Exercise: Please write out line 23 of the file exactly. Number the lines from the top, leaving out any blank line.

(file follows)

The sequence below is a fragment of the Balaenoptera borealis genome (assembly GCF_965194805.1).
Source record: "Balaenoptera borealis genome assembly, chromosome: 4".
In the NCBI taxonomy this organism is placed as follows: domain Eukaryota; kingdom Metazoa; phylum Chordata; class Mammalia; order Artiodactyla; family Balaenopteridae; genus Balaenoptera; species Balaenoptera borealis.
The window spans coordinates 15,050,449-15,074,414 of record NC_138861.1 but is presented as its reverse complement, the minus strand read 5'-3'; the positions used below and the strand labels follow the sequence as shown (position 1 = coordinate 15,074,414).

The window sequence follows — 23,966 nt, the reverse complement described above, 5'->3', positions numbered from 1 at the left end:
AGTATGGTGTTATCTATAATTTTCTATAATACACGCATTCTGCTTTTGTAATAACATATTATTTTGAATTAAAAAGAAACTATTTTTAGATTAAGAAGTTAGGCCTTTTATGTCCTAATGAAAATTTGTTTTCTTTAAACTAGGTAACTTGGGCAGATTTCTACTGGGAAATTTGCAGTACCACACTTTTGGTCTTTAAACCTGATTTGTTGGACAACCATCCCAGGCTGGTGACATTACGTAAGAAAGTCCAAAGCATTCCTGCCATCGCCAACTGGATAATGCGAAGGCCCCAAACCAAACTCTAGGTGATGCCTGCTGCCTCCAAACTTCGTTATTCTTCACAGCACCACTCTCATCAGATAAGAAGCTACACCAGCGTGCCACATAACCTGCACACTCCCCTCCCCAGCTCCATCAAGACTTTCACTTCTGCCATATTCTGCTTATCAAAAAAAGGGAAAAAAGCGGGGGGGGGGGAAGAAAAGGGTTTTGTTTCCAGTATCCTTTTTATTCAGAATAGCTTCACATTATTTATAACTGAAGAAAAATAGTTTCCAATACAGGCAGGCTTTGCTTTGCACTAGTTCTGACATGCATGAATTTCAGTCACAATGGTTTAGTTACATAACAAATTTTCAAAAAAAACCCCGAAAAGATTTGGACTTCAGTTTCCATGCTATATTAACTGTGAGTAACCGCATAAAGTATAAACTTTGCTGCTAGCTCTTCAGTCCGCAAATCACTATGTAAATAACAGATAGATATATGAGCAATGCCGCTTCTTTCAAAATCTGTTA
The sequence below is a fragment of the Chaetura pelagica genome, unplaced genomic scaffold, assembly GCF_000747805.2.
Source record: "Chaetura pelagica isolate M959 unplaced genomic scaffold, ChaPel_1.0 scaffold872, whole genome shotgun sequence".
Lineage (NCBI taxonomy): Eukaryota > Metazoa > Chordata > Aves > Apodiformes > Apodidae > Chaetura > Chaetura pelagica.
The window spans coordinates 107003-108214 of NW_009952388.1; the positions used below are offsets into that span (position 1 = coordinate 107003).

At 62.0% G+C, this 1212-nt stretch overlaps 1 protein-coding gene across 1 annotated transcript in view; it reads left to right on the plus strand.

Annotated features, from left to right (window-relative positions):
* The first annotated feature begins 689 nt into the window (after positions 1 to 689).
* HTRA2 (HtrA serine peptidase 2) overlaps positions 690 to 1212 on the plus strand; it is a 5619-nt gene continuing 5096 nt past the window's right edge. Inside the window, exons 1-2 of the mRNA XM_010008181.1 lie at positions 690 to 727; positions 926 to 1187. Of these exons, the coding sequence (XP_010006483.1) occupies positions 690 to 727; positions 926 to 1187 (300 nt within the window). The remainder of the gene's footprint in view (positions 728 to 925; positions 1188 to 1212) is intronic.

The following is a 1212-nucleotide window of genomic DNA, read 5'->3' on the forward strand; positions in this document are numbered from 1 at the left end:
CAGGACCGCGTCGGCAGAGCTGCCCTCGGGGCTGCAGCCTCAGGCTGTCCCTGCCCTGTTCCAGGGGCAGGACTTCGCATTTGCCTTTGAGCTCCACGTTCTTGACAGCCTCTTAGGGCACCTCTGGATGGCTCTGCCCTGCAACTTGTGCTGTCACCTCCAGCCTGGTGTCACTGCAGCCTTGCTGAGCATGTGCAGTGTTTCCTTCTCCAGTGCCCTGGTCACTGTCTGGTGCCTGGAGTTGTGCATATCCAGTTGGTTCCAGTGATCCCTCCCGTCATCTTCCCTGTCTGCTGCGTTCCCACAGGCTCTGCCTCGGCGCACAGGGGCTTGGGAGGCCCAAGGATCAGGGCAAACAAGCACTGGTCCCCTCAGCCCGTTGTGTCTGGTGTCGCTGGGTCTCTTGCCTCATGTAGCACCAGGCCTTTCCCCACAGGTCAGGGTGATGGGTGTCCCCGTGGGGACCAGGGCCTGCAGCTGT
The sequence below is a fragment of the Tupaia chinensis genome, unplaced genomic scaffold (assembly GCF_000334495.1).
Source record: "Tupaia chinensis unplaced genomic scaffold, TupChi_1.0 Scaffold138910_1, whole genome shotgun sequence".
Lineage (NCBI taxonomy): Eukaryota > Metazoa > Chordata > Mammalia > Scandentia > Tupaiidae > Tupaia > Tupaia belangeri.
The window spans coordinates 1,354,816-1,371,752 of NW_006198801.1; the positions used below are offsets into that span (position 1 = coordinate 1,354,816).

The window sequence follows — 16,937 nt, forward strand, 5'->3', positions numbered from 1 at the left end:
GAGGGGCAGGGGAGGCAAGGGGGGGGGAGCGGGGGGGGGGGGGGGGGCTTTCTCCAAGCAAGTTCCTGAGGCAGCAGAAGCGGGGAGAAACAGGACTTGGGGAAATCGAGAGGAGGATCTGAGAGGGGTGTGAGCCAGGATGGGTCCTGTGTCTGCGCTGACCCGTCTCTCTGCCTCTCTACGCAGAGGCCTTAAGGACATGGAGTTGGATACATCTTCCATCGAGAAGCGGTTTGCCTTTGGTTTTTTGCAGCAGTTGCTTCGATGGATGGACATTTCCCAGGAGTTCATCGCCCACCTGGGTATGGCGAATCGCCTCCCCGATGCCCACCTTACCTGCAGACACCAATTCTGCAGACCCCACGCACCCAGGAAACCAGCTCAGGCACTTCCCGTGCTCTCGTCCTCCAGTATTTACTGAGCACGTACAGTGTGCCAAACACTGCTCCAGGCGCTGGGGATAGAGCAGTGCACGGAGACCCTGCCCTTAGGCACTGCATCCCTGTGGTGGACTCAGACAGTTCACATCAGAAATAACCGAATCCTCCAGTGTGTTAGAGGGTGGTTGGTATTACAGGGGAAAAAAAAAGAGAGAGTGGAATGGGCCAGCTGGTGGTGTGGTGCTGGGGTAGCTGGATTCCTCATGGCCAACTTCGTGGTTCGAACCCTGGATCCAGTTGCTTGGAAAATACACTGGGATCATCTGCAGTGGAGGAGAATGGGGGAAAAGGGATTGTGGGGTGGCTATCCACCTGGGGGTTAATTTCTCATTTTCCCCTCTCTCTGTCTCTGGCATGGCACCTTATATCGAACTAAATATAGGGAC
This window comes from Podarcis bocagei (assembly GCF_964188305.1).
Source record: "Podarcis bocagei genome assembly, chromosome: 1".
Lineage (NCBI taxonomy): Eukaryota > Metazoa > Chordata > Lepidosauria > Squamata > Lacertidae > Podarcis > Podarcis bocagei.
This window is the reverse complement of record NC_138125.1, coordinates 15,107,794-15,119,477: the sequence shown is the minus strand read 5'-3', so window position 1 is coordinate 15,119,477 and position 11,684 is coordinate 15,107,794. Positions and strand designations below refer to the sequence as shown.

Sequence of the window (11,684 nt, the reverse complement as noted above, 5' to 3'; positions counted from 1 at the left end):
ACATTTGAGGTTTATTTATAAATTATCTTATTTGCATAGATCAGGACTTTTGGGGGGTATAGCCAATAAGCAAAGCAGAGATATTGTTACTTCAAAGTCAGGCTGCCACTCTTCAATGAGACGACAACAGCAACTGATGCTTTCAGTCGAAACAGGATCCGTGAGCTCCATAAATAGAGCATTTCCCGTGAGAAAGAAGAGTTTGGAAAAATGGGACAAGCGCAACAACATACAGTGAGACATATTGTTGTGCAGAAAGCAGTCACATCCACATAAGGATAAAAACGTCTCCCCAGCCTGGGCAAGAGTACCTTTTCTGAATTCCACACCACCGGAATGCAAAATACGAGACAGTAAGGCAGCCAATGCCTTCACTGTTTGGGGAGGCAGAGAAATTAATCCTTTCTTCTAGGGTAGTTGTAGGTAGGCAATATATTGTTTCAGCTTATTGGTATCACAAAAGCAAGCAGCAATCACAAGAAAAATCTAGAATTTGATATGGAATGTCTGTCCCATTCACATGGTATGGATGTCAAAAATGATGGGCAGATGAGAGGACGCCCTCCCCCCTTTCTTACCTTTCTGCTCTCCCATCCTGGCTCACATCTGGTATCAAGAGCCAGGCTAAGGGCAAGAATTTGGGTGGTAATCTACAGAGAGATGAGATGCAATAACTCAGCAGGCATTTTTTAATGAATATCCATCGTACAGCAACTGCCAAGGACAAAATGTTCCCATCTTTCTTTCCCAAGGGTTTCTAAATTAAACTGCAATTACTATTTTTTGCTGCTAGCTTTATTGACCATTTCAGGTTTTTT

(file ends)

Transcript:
This window comes from Podarcis bocagei (assembly GCF_964188305.1).